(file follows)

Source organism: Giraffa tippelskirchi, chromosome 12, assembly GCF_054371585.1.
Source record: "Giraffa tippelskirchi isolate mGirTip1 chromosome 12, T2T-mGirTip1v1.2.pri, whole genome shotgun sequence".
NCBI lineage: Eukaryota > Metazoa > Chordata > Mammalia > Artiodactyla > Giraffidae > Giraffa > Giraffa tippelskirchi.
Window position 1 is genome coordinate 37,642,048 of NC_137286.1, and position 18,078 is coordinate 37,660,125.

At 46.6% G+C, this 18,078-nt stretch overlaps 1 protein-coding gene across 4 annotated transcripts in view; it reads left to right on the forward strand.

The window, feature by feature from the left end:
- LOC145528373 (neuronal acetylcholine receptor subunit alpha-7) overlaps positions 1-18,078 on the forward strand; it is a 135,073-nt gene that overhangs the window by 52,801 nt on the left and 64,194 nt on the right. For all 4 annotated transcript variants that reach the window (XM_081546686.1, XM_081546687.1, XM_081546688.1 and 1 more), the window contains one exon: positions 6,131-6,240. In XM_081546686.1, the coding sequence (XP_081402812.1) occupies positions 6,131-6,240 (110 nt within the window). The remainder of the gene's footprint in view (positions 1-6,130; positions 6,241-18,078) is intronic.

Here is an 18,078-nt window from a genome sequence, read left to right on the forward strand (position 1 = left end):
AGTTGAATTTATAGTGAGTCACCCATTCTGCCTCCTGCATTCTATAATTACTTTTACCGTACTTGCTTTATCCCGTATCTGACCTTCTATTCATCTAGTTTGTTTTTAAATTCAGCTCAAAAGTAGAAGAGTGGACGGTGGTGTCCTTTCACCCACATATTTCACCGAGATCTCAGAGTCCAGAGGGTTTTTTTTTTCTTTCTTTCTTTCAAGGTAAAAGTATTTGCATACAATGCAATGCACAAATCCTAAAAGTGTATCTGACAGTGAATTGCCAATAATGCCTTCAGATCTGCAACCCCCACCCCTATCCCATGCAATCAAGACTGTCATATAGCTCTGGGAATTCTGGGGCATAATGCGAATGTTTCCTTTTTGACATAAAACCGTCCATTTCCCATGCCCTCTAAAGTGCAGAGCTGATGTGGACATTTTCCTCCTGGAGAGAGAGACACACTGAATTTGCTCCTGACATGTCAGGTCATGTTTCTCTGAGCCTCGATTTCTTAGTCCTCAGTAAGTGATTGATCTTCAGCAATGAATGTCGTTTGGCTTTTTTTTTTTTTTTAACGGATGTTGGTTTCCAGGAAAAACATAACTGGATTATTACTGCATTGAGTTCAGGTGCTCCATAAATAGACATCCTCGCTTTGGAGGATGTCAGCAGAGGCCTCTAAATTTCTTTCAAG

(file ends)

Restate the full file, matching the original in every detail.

Source organism: Giraffa tippelskirchi, chromosome 12, assembly GCF_054371585.1.
Source record: "Giraffa tippelskirchi isolate mGirTip1 chromosome 12, T2T-mGirTip1v1.2.pri, whole genome shotgun sequence".
NCBI lineage: Eukaryota > Metazoa > Chordata > Mammalia > Artiodactyla > Giraffidae > Giraffa > Giraffa tippelskirchi.
Window position 1 is genome coordinate 37,642,048 of NC_137286.1, and position 18,078 is coordinate 37,660,125.

At 46.6% G+C, this 18,078-nt stretch overlaps 1 protein-coding gene across 4 annotated transcripts in view; it reads left to right on the forward strand.

The window, feature by feature from the left end:
- LOC145528373 (neuronal acetylcholine receptor subunit alpha-7) overlaps positions 1-18,078 on the forward strand; it is a 135,073-nt gene that overhangs the window by 52,801 nt on the left and 64,194 nt on the right. For all 4 annotated transcript variants that reach the window (XM_081546686.1, XM_081546687.1, XM_081546688.1 and 1 more), the window contains one exon: positions 6,131-6,240. In XM_081546686.1, the coding sequence (XP_081402812.1) occupies positions 6,131-6,240 (110 nt within the window). The remainder of the gene's footprint in view (positions 1-6,130; positions 6,241-18,078) is intronic.

Here is an 18,078-nt window from a genome sequence, read left to right on the forward strand (position 1 = left end):
AGTTGAATTTATAGTGAGTCACCCATTCTGCCTCCTGCATTCTATAATTACTTTTACCGTACTTGCTTTATCCCGTATCTGACCTTCTATTCATCTAGTTTGTTTTTAAATTCAGCTCAAAAGTAGAAGAGTGGACGGTGGTGTCCTTTCACCCACATATTTCACCGAGATCTCAGAGTCCAGAGGGTTTTTTTTTTCTTTCTTTCTTTCAAGGTAAAAGTATTTGCATACAATGCAATGCACAAATCCTAAAAGTGTATCTGACAGTGAATTGCCAATAATGCCTTCAGATCTGCAACCCCCACCCCTATCCCATGCAATCAAGACTGTCATATAGCTCTGGGAATTCTGGGGCATAATGCGAATGTTTCCTTTTTGACATAAAACCGTCCATTTCCCATGCCCTCTAAAGTGCAGAGCTGATGTGGACATTTTCCTCCTGGAGAGAGAGACACACTGAATTTGCTCCTGACATGTCAGGTCATGTTTCTCTGAGCCTCGATTTCTTAGTCCTCAGTAAGTGATTGATCTTCAGCAATGAATGTCGTTTGGCTTTTTTTTTTTTTTTAACGGATGTTGGTTTCCAGGAAAAACATAACTGGATTATTACTGCATTGAGTTCAGGTGCTCCATAAATAGACATCCTCGCTTTGGAGGATGTCAGCAGAGGCCTCTAAATTTCTTTCAAG